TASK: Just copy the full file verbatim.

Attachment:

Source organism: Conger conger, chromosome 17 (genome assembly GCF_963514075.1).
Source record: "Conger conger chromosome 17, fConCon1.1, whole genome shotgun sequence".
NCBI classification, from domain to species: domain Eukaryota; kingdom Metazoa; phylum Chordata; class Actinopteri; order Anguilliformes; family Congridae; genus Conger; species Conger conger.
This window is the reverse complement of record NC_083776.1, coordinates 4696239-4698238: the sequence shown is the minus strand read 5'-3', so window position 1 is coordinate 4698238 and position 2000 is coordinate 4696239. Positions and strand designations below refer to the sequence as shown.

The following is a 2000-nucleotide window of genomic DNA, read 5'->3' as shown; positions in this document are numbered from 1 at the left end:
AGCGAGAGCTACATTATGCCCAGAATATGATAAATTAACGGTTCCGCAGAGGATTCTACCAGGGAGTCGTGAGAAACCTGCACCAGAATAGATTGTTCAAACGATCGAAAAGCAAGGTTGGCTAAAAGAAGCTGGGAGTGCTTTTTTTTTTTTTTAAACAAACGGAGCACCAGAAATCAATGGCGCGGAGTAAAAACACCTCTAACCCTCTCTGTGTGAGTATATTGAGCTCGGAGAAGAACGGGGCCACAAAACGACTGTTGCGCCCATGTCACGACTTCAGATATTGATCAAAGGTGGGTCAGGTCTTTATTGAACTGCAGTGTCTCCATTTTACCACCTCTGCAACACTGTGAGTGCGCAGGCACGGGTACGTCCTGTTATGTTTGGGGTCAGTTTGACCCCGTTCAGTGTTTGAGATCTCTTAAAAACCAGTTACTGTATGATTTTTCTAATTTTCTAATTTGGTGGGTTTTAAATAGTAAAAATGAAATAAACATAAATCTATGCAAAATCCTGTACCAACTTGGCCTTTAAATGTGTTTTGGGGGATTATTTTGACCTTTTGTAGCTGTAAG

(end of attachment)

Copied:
Source organism: Conger conger, chromosome 17 (genome assembly GCF_963514075.1).
Source record: "Conger conger chromosome 17, fConCon1.1, whole genome shotgun sequence".
NCBI classification, from domain to species: domain Eukaryota; kingdom Metazoa; phylum Chordata; class Actinopteri; order Anguilliformes; family Congridae; genus Conger; species Conger conger.
This window is the reverse complement of record NC_083776.1, coordinates 4696239-4698238: the sequence shown is the minus strand read 5'-3', so window position 1 is coordinate 4698238 and position 2000 is coordinate 4696239. Positions and strand designations below refer to the sequence as shown.

The following is a 2000-nucleotide window of genomic DNA, read 5'->3' as shown; positions in this document are numbered from 1 at the left end:
AGCGAGAGCTACATTATGCCCAGAATATGATAAATTAACGGTTCCGCAGAGGATTCTACCAGGGAGTCGTGAGAAACCTGCACCAGAATAGATTGTTCAAACGATCGAAAAGCAAGGTTGGCTAAAAGAAGCTGGGAGTGCTTTTTTTTTTTTTTAAACAAACGGAGCACCAGAAATCAATGGCGCGGAGTAAAAACACCTCTAACCCTCTCTGTGTGAGTATATTGAGCTCGGAGAAGAACGGGGCCACAAAACGACTGTTGCGCCCATGTCACGACTTCAGATATTGATCAAAGGTGGGTCAGGTCTTTATTGAACTGCAGTGTCTCCATTTTACCACCTCTGCAACACTGTGAGTGCGCAGGCACGGGTACGTCCTGTTATGTTTGGGGTCAGTTTGACCCCGTTCAGTGTTTGAGATCTCTTAAAAACCAGTTACTGTATGATTTTTCTAATTTTCTAATTTGGTGGGTTTTAAATAGTAAAAATGAAATAAACATAAATCTATGCAAAATCCTGTACCAACTTGGCCTTTAAATGTGTTTTGGGGGATTATTTTGACCTTTTGTAGCTGTAAG